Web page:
“I invite you to join me in dedicating this year this year to those three great tasks: to refocus the world’s attention and resources on the needs and fears of the poor; to strengthen our system of collective security, so that no State feels it has to face global threats on its own; and to overcome distrust and division between people of different faiths and cultures, so that we can all live together in harmony and mutual respect,” he said in the prepared text of his address on accepting the German Media Award in Baden-Baden, Germany.The jury for the prize – which is based on a poll of the editors of the country’s most important media – said the Secretary-General “stands, like no other politician, for the basic ideals of the United Nations, striving for a better organized and peaceful world.”On helping the poor, the Secretary-General recalled the pledges world leaders made in 2000 at a UN summit to halve poverty and hunger, halt and begin to reverse the spread of HIV/AIDS and other major diseases, and improve the lives of 100 million slum-dwellers, all by 2015.”Last year we let ourselves be distracted from these vital tasks,” he said. “We were concerned – and rightly so – with issues of peace and security.”At the same time, he warned that “there will be no peace and no security, even for the most privileged amongst us, in a world that remains divided between extremes of wealth and poverty, health and disease, knowledge and ignorance, freedom and oppression.”The Secretary-General said that to help repair the system of collective security, he has asked a 16-member blue-ribbon panel, which he appointed last November, to recommend ways of dealing with threats and challenges to peace and security in the 21st century. “The object of the exercise is to find a credible and convincing collective answer to the challenges of our time.”As for rebuilding trust and confidence between peoples of different faiths and cultures, Mr. Annan noted that many recent events – including the terrorist attacks of 11 September 2001, the war in Iraq and the continuing conflict between Israelis and Palestinians – have pushed the international community dangerously close to a “clash of civilizations.””We must resist this,” he said. “We must deal with all our fellow human beings fairly and objectively, judging them by their own individual words and actions, and not on the basis of generalizations or preconceptions about the group to which we think they belong.”Earlier Wednesday, the Secretary-General said at a press encounter that he was in touch with parties in Iraq and was still considering how best the UN can help following the request Monday by the coalition and the Iraqi Governing Council that he send a team to Iraq to assess the transition process, including elections and the proposed caucus system, before the return of sovereignty at the end of June.”Once I have completed my reflection, and we have studied the documents, I will decide how best the UN can help and I will make a decision and an announcement as to what I am going to do. But I am still considering it,” he told reporters following his meeting with Foreign Minister Joschka Fischer.In addition to Iraq, the two also discussed the Israeli-Palestinian conflict, Afghanistan, UN-German relations and the Secretary-General’s high-level panel on UN change.Asked about the political situation in Iran, the Secretary-General expressed his hope that Iranians would find a way to resolve their differences so that they could hold “free and fair elections with participation of all the parties.”On UN efforts to find a solution to the Cyprus problem, Mr. Annan said his settlement proposal was still on the table and that he was waiting to hear from all parties that they are ready to resume negotiations.”We haven’t reached the stage where I would get involved yet,” he said, adding that he expected to meet with Turkish Prime Minister Recep Tayyip Erdogan in Davos, Switzerland, in the coming days.More photos of Mr. Annan’s visit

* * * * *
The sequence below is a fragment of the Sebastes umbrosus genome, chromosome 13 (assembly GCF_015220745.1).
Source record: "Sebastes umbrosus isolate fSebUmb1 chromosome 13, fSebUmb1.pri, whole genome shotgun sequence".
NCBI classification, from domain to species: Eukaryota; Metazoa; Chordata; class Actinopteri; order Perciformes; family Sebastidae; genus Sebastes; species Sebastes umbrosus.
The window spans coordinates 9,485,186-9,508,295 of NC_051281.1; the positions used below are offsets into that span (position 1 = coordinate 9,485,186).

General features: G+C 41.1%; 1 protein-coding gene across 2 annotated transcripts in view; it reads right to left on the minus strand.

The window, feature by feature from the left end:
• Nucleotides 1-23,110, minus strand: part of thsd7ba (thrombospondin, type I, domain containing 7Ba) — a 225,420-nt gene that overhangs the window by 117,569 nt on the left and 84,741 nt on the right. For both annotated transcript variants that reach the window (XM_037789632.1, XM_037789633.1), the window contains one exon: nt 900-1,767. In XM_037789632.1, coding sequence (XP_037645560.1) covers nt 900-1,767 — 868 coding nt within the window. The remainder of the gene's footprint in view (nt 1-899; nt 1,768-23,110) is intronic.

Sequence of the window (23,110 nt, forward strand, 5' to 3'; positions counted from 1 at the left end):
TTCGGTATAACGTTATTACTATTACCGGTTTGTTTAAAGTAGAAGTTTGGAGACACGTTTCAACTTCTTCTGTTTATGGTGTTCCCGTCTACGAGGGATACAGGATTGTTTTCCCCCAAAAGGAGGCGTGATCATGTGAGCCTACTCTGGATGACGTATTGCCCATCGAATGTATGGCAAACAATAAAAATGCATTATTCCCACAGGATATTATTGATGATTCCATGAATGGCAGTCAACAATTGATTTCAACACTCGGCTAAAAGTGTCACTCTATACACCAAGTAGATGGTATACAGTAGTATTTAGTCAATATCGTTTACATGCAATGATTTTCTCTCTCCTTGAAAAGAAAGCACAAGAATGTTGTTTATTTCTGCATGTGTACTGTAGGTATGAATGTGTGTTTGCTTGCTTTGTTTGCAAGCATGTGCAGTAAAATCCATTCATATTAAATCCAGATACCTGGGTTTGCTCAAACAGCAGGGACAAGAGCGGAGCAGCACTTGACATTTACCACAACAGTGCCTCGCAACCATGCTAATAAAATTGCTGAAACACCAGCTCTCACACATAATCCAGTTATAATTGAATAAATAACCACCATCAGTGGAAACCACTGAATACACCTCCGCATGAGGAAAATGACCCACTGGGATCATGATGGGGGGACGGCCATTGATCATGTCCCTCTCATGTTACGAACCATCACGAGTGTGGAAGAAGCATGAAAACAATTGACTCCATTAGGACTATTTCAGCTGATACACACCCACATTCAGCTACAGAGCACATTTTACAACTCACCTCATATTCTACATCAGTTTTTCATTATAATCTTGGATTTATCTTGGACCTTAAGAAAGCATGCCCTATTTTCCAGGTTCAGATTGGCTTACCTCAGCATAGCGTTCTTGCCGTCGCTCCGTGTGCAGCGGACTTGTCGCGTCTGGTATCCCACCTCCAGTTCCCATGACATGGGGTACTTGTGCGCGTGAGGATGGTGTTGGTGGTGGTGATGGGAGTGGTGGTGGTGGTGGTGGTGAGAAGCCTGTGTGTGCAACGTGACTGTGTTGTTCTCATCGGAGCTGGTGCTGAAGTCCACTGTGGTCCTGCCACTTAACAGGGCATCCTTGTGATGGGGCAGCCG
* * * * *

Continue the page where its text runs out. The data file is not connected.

Mr. Annan “has long supported Jane Goodall’s work on behalf of environmental affairs, particularly those concerning Africa, and he’s been very pleased by her work as a UN peace messenger,” a spokesman for the Secretary-General, Farhan Haq, said following Tuesday’s meeting.Among the issues discussed were The Jane Goodall Institute’s youth programme “Roots & Shoots” and her new book, Harvest for Hope. The Institute works with the UN Environmental Programme (UNEP) and its Great Apes Survival Project (GRASP), an initiative launched in 2001 with the UN Educational, Scientific, and Cultural Organization (UNESCO) to save those mammals and their habitat. Ms. Goodall is motivated by her conviction that individual actions, taken collectively, can be a major force for positive change. “People just think, ‘I am one person it doesn’t matter,’” she told the UN News Service, acknowledging that “if you were one person it wouldn’t – but you’re not. You’re millions, all really wanting to help.”She emphasized that the combined result of this impulse is powerful. “When you take 6 million people all saving water everyday, 6 million all saying ‘I will not buy polluted food, I won’t buy it! I don’t want my children to be made sick,’ the impact will be felt. If every individual starts acting that way, then it’s going to change the world very fast,” she said.Ms. Goodall, who travels over 300 days a year, spends most of her time developing her Institute, which is dedicated to wildlife research, education and conservation. Roots & Shoots, a youth community-centered programme with 8,000 affiliated groups in 90 countries, focuses on environmental, human community and wildlife issues. “Roots and Shoots is very much about breaking down the barriers that we erect between people of different nationalities, religions, cultures and ethnic groups, the barriers we erect between us and the natural world,” she explained.The UN’s GRASP project “is working with heads of State in Africa where there are chimps and trying to persuade them to enforce the laws which already exist to protect chimpanzees, gorillas and bonobos, they are all endangered,” she said.Ms. Goodall voiced confidence that attitudes have changed. “Breaking down the barriers between us and the animal kingdom used to be seen as a sharp line,” adding that now, major scientific thinkers admit “that it’s a blurry line.”Jane Goodall was appointed Messenger of Peace by Secretary-General Kofi Annan in 2002, joining a distinguished group that includes former champion boxer Muhammad Ali, actor Michael Douglas of the United States, former international tennis star Vijay Amritraj of India, and Italian-born opera star Luciano Pavarotti.